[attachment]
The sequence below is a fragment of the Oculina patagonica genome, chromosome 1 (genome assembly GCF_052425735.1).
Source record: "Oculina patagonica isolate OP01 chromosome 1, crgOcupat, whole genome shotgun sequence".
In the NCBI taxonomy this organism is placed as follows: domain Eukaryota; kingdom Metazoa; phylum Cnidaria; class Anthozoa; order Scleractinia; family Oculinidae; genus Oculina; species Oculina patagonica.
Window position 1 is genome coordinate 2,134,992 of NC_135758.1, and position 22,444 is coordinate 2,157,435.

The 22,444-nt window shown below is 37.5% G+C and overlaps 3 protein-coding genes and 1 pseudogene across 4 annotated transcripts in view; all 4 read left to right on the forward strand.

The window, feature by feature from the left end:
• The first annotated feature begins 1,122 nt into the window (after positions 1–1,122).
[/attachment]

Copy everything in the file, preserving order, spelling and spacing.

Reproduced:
The sequence below is a fragment of the Oculina patagonica genome, chromosome 1 (genome assembly GCF_052425735.1).
Source record: "Oculina patagonica isolate OP01 chromosome 1, crgOcupat, whole genome shotgun sequence".
In the NCBI taxonomy this organism is placed as follows: domain Eukaryota; kingdom Metazoa; phylum Cnidaria; class Anthozoa; order Scleractinia; family Oculinidae; genus Oculina; species Oculina patagonica.
Window position 1 is genome coordinate 2,134,992 of NC_135758.1, and position 22,444 is coordinate 2,157,435.

The 22,444-nt window shown below is 37.5% G+C and overlaps 3 protein-coding genes and 1 pseudogene across 4 annotated transcripts in view; all 4 read left to right on the forward strand.

The window, feature by feature from the left end:
• The first annotated feature begins 1,122 nt into the window (after positions 1–1,122).